What’s the Ideal Credit Score for Each Generation?
Few numbers are more consequential to your financial life than the three that make up your credit score. FICO uses a range of 300-850, and your position on that spectrum will determine how much you’ll pay to borrow money — or if you can even borrow any at all.
Your credit score affects everything from your insurance premiums to your job prospects and your ability to rent an apartment, and it always will. It’s a lifelong journey, though, and scores change a lot over time.
No matter your age it’s important to look to the future, but focus on the here and now. Here’s a look at the credit score you should shoot for, depending on your generation.
How Do You Measure Up Against Your Age Group’s Average?
According to American Express, the average FICO score rises with each consecutive age group. Take a look:
- 18-24: 679
- 25-40: 686
- 41-56: 705
- 57-75: 740
- 76+: 760
Now that you know the national averages by demographic, here’s where the experts think each generation’s score should be.
Gen Z: Aim for Fair and Rising
The Fair Isaac Corporation (FICO) does not directly factor income into credit scores, but your length of credit history is an important factor that makes up 15% of your score. Banks are hesitant to lend money to people who haven’t proven they can handle it responsibly.
That catch-22 — that you need credit to get credit — is one of the primary barriers for young adults looking to build profiles that lenders find attractive.
“When you’re in your 20s, you likely won’t have much credit history,” said Carter Seuthe, CEO of Credit Summit Consolidation. “It’s not surprising to see people with credit scores in the 500-600 range here until they get deeper into their 20s.”
That’s not such a bad thing. FICO rates 580-669 as fair — below average, but good enough for at least some lenders to extend at least some offers. That’s your foot in the door to avoid mistakes, lower your risk profile and start building.
“You ideally want to get above 600 as quickly as possible to open up loan and credit options,” said Seuthe.
Millennials: 700 Should Be Within Reach
The average score for the 25-40 group is 680. But the oldest and youngest millennials bookend 15 very consequential years with many financial milestones in between.
Younger millennials might consider 680 an achievement and the older set should probably aim higher.
“By the time you’re 30, your score should be above 650,” said Seuthe. “In your 40s, you really want to have a score in the high 600s and ideally cross that golden 700 threshold. This will open up the best options for financing on vehicle loans and mortgages.”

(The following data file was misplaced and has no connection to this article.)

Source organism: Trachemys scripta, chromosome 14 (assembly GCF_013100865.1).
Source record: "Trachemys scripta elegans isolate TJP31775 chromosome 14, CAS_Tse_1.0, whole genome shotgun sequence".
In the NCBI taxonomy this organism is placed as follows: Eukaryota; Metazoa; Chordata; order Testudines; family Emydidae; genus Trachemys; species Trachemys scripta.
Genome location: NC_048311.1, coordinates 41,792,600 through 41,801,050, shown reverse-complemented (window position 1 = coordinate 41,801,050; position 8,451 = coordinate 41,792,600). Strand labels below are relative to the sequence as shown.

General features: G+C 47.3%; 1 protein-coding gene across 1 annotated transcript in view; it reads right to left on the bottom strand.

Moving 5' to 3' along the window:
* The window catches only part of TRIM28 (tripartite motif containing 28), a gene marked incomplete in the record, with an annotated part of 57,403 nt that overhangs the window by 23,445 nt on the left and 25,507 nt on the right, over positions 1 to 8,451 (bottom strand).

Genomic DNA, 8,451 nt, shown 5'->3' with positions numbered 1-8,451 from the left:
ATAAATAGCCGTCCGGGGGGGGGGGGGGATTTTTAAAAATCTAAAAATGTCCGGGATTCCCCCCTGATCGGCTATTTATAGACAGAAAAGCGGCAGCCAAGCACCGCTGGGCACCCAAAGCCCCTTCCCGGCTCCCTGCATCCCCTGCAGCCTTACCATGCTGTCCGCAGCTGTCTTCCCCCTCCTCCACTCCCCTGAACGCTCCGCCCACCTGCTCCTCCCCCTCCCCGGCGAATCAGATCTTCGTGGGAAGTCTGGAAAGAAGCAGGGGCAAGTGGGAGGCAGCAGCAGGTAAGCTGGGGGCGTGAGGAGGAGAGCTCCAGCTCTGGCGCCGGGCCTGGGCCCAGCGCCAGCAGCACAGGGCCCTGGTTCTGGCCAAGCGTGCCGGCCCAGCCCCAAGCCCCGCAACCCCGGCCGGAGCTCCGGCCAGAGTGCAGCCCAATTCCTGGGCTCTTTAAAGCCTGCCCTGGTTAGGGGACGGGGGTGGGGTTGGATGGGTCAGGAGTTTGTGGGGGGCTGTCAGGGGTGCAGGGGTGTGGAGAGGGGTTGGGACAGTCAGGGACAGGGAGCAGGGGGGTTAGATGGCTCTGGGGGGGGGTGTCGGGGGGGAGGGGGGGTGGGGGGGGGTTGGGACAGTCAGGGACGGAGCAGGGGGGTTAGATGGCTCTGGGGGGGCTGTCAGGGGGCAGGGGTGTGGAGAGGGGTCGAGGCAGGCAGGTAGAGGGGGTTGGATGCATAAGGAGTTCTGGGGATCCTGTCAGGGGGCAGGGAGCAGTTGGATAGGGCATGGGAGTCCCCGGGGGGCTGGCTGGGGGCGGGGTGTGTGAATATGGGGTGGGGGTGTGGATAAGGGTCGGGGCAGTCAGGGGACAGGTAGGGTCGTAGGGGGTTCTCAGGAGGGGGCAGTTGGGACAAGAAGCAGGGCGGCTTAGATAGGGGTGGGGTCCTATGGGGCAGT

FICO classifies scores between 670-739 as good, which means slightly above average and attractive to most lenders.
Gen Xers Should Be Comfortably in the 700s
In their early 40s to late 50s, most Gen Xers are in their prime earning years, but they’re also in what’s often the most expensive life phase. They’re less likely than their boomer elders to have paid off their houses and many are helping to support aging parents while also raising kids or paying for their education.
All of that is much easier with a strong credit profile.
“Gen Xers — who often juggle multiple financial responsibilities such as mortgages, college tuition, and retirement savings — may aim for a credit score of at least 720,” said Bailey Schramm, a financial advisor at BizReport. “A higher score can help them secure better interest rates on loans, reduce the cost of borrowing, and help them negotiate better deals on insurance and other financial products.”
FICO considers 740-799 to be very good. If Gen Xers can get into that range, their ever-growing list of expenses could be much easier to manage.
Boomers: Aim for the Stars, but Don’t Let a Dip Get You Down
Most baby boomers are at or approaching their peak credit score years, and just like in their younger days, higher is always better.
“The ideal credit score range for boomers falls between 740 and 850,” said Patrick Grayson, financial expert and founder and CEO of Paramount Property. “While it may be more difficult for older adults to establish a good credit history, those who have done so have likely been successful in managing their finances and using credit wisely.”
850 is as good as it gets, and FICO considers anything over 800 excellent — but anything in the very good range will set them up for smooth sailing in their golden years.
Even so, scores can fall later in life as retirees typically have lower incomes and fewer active accounts. But they shouldn’t let a ding to their score get them down or make rash financial decisions.
“As you age into retirement, you may find your credit score dipping,” said Seuthe. “If you’ve saved well for retirement, your reliance on credit will drop, but your need for it will, as well.”
If your score is very good or excellent in your 60s or 70s, just keep doing what you’ve been doing.
“It’s important at this stage to remain committed to the same practices that have given them such a high rating,” said Grayson.
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